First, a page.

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Astrophotographer captures incredible footage of a jumbo jet photobombing the Sun



A California-based astrophotographer has snapped 'one-in-a-million' footage of a United Airlines plane photobombing the Sun.

 

The stunning images and video, captured by accident, shows the aircraft perfectly silhouetted in black against the fiery orange surface.

 

The commercial aircraft took just a second to fly across the Sun as it made its way from San Francisco to New Jersey.

 

The moment was snapped by California-based astrophotographer Andrew McCarthy using a telescope fitted with a hydrogen-alpha solar filter, which highlights the chromosphere – a layer in the Sun's atmosphere.

 

'During one of my batches, a plane happened to perfectly intersect the middle of the Sun,' McCarthy said.

'For me this is very rare. There are many photographers that set up near airports and plan for these shots, and get them easily.

'However I am far from an airport, and in my two years of shooting the Sun, this is the first time I've captured a plane like this.'  

 


The plane ended up being dramatically silhouetted right in front of the Sun in this rare, 'one-in-a-million' photo - taken as the flight crossed perfectly across the Sun's fiery surface

 

McCarthy had been attempting to get shots of the Sun's prominences – the large, loopy tufts that extend outward from the Sun's surface, using the hydrogen-alpha filter.  

 

Hydrogen-alpha filters block all light from the Sun except for the red light emitted by excited hydrogen atoms.

 

The hydrogen emission is responsible for the fiery colors of prominences and the chromosphere.    

 

'This shot was a complete accident, but instantly one of my favorites,' said  McCarthy.

 

'I was shooting the Sun in hydrogen-alpha light, so as the plane passed you could see the contrails scatter the light from the Sun, while the plane was invisible unless covering the disc [of the sun].

'Each image I capture of the Sun is a stack of thousands of shots, and I've perhaps done this hundreds of times, which would make this shot close to one-in-a-million to catch by accident like this.'  

 


The jumbo jet took just a second to fly across the Sun - but perfectly intersected the surface of the burning star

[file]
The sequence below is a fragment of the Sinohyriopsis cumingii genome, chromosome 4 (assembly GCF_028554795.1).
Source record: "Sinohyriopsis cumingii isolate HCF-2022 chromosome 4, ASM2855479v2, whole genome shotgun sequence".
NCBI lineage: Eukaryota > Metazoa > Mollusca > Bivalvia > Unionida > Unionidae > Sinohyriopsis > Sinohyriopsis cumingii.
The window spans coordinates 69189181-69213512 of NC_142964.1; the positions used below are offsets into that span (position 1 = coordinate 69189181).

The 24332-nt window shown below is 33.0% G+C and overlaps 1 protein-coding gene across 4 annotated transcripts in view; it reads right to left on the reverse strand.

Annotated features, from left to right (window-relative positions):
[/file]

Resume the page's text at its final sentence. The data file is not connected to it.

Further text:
The composite video footage appears to show the aircraft distorting the very edges of the Sun as it passes – which is just a trick of the light.

 

'In the video, what you're seeing is the hot exhaust from the jet turbines distorting the air, and reflecting the light from the Sun,' said McCarthy.

 

'The plane itself is only visible when silhouetting the Sun but since the contrails are scattering the same light from the Sun they are briefly visible.

 

'This gives the illusion that the surface of the Sun was pulled out briefly.'

 

McCarthy, who posts a variety of shots to his Instagram account, @cosmic_background, tracked down which flight it was using publicly available flight information.

 

He found it was a United Airlines 425 flight, travelling from San Francisco, California, to Newark, New Jersey.

 

After sharing to his social media, the pilot of the plane got in touch with him and requested prints of the image for himself.

 

McCarthy used the $3,000 Coronado Solarmax III 70mm telescope, which is optimised for capturing shots of the Sun in vivid detail thanks to its specialised filter protection.  

 

'I capture solar images using a specially designed telescope – do not point a regular telescope at the Sun!' said McCarthy.

'Not only will it not produce images like this, but it'll melt your camera or make you go blind.'   

 

McCarthy previously revealed what was described as the world's clearest pictures of the moon's craters by stacking thousands of pictures together over lunar phases to show the moon's surface in all its glory. 

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